She has interviewed hundreds of victims of human trafficking around the world, including Turkey, and has put her life at risk for her investigative work. She has written several books about the issue and has been honored by many prestigious institutions, the most recent being the Hrant Dink Foundation, established in 2007 after the Jan. 19, 2007 assassination of Turkish-Armenian journalist Hrant Dink.
Cacho came to Turkey two years ago and stayed for a month to investigate human trafficking. As she followed the trail of the Russian mafia, she discovered that it had links to the British mafia and that Turkey is a transit route.
“Turkey is very similar to Italy, where the mafia is well-known and intertwined with the state. Drug dealing in the mafia is controlled by the state in both Italy and Turkey,” she told Sunday’s Zaman in an interview in İstanbul.
She told the story of a Croatian woman to demonstrate how women, especially young ones, are conned.
“A pretty 17-year-old woman from Croatia was hired to provide some nursing assistance to an elderly woman in İstanbul. But upon arrival she was put in a small house downtown and they told her that she no longer had a job and should pay for her trip back through prostitution. She was exploited every day and, after six months, an immigration officer came to raid the brothel with police and she told me that one of the policemen in the raid was a client. She was then deported back to Croatia,” she said.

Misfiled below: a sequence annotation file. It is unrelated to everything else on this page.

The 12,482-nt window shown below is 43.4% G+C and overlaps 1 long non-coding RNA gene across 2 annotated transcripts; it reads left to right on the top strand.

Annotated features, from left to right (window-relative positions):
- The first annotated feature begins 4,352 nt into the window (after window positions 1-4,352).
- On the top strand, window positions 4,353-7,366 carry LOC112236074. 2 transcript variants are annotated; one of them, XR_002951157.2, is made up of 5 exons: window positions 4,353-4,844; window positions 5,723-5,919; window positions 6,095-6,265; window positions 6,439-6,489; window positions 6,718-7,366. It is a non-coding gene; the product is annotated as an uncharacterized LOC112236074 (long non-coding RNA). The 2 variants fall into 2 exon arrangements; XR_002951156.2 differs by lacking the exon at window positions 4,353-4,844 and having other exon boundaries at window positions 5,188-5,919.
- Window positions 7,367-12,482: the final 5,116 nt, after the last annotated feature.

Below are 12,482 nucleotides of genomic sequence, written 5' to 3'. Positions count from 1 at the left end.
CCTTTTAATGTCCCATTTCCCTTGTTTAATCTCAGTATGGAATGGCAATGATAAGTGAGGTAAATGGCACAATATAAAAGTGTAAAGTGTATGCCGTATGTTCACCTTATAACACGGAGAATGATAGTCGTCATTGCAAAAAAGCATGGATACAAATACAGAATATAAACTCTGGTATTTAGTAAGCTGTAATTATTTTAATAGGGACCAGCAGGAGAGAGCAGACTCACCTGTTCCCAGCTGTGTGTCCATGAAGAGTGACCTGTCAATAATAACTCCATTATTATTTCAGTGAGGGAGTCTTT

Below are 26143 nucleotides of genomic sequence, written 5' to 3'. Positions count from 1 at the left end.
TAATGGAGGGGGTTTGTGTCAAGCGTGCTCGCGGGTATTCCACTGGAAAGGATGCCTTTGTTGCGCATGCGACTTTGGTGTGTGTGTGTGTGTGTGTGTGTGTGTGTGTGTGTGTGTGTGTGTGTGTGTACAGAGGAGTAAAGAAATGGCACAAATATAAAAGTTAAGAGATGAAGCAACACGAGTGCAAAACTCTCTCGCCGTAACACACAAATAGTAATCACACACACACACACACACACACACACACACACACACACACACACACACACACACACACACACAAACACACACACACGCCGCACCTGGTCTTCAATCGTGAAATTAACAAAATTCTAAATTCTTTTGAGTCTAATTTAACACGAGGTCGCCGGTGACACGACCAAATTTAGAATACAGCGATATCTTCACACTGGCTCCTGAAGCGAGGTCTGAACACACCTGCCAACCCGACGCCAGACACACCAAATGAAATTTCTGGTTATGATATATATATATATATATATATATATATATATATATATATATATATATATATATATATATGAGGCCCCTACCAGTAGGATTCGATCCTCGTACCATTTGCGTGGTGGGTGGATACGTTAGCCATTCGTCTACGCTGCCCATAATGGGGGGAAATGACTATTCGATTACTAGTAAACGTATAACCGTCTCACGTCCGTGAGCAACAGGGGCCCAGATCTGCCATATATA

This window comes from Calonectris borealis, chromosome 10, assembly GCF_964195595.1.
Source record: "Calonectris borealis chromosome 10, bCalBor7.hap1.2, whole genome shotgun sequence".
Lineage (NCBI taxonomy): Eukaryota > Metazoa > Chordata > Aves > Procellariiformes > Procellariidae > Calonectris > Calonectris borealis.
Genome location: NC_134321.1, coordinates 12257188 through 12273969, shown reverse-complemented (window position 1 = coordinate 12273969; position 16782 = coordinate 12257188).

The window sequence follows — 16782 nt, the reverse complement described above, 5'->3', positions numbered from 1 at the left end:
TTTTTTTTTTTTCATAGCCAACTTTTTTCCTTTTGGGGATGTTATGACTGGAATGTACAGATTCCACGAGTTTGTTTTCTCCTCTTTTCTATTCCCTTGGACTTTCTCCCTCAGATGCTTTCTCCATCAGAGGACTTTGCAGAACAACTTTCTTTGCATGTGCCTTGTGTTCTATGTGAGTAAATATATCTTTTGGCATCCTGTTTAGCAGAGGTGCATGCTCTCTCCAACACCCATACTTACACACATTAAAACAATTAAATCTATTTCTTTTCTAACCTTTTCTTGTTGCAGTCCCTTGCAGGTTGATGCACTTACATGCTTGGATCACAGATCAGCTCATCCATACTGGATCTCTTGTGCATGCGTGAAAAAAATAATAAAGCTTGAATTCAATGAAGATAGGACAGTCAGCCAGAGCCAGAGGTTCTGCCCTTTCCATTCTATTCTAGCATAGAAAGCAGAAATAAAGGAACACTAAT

After interviewing women around the world, Cacho wrote the book “Slaves of Power: A World Map of Sex Traffickers.” She also interviewed many women’s rights activists and academics in Turkey while writing the book.
“Many female academics in Turkey do great academic work, but I am surprised that there is not a big women’s movement here. They all told me that they know women trafficking is a big problem in Turkey, but why isn’t that issue in the media?” Cacho asked, adding that it is obvious that women’s studies departments at universities have increased in Turkey, but young women are not yet political.
“Young women are not politically visible,” she said in regard to Turkish women, as opposed to women in her home country of Mexico. She noted that 8,000 women and girls are being sold as slaves in Mexico a year. The drug lords in Mexico and Colombia are not just involved in drug dealing, she said, they are also involved in the trafficking of women.
“They are making more money from selling women than selling drugs,” she added.
About her connection to investigating the trafficking of women, Cacho said she has some early childhood memories. “My mother told me when I was as young as 7 years old not to go to certain places in the city to avoid getting abducted,” she said, but she has no personal attachment to the issue beyond being a curious journalist.
She has been imprisoned for her work and faces continued threats on her life.